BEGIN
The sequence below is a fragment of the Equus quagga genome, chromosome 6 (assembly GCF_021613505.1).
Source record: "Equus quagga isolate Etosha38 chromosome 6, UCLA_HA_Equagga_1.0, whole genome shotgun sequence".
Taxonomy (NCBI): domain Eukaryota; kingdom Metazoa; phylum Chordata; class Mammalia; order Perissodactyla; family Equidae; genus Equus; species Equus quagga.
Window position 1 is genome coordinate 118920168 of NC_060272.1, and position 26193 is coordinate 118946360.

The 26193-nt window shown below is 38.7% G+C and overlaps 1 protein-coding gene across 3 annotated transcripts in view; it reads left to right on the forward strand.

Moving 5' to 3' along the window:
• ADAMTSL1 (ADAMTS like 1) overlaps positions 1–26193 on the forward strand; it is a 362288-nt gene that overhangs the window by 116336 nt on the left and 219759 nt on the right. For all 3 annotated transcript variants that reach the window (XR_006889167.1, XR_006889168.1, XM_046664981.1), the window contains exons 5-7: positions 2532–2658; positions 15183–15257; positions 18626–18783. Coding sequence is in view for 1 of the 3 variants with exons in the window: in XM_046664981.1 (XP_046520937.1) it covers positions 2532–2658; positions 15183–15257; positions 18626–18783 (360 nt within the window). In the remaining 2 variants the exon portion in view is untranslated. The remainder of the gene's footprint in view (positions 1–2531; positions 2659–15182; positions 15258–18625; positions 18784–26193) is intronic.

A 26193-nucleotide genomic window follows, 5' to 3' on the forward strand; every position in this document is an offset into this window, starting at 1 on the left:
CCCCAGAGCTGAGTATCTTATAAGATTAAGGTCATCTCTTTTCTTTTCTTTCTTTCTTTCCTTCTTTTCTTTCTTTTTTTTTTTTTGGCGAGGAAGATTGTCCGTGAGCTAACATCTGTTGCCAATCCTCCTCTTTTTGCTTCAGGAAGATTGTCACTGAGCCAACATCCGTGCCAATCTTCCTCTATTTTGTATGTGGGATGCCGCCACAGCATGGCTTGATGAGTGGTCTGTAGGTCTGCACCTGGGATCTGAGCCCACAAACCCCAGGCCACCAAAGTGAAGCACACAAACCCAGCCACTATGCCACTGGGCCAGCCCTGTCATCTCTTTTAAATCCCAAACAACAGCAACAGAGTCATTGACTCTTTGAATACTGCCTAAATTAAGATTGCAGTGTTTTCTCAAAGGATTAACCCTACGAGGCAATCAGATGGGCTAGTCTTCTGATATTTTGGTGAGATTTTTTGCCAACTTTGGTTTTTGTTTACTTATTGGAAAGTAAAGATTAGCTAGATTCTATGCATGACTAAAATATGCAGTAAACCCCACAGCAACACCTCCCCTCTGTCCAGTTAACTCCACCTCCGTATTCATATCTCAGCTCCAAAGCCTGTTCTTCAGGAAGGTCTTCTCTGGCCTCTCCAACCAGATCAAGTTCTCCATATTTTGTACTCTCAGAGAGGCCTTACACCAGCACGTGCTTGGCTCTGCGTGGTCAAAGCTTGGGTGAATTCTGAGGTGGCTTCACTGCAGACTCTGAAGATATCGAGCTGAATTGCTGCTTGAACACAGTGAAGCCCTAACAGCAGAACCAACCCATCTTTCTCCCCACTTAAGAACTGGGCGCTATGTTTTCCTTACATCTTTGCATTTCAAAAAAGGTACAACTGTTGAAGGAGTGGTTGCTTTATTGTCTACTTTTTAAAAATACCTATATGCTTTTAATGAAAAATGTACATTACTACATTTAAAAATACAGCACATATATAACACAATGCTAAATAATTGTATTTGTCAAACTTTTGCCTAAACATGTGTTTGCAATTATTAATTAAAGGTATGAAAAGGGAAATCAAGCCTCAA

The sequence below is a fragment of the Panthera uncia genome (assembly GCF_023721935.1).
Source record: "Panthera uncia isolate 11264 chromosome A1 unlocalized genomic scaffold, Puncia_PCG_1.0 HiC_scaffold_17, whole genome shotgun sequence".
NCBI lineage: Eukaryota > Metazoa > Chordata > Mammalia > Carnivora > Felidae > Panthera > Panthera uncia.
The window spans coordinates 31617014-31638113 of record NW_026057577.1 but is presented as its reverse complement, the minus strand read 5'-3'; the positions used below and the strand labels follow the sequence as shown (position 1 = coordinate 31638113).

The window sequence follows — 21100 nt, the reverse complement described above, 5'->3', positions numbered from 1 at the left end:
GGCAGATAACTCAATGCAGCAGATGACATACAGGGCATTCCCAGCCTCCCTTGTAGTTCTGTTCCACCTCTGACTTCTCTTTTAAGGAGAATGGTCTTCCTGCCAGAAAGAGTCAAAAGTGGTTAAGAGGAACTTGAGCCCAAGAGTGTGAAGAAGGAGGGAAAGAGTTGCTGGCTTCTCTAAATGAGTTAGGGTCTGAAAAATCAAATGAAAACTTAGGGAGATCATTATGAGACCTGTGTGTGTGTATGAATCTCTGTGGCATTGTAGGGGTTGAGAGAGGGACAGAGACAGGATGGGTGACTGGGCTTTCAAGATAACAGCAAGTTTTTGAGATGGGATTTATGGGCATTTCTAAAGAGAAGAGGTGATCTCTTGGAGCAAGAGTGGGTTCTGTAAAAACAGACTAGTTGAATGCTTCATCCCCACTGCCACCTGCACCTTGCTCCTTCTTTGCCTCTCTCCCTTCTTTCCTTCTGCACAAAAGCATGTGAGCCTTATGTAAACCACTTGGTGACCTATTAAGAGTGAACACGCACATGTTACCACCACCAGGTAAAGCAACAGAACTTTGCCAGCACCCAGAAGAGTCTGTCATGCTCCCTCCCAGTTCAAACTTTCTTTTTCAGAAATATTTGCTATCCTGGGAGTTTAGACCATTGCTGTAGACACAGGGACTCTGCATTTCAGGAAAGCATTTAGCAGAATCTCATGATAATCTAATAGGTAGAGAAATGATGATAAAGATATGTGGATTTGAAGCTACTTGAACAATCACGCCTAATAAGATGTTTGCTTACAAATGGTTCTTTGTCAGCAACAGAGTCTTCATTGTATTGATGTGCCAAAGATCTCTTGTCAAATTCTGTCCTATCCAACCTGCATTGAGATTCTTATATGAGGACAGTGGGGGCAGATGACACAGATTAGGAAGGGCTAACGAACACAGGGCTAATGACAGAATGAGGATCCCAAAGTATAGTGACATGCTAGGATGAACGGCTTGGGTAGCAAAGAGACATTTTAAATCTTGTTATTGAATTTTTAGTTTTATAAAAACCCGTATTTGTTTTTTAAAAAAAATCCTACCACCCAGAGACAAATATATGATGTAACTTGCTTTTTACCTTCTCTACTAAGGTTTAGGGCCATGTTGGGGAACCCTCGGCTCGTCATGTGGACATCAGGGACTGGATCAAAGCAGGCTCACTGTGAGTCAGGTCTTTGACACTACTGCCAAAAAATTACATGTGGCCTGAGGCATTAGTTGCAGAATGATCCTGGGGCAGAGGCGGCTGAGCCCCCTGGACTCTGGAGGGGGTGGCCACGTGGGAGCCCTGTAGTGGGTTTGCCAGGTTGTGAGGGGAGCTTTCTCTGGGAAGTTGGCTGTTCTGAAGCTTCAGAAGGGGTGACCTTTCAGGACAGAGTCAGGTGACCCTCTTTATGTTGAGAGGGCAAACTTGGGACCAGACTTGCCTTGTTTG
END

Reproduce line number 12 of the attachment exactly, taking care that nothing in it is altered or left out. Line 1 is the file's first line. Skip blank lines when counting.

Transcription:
NCBI lineage: Eukaryota > Metazoa > Chordata > Mammalia > Carnivora > Felidae > Panthera > Panthera uncia.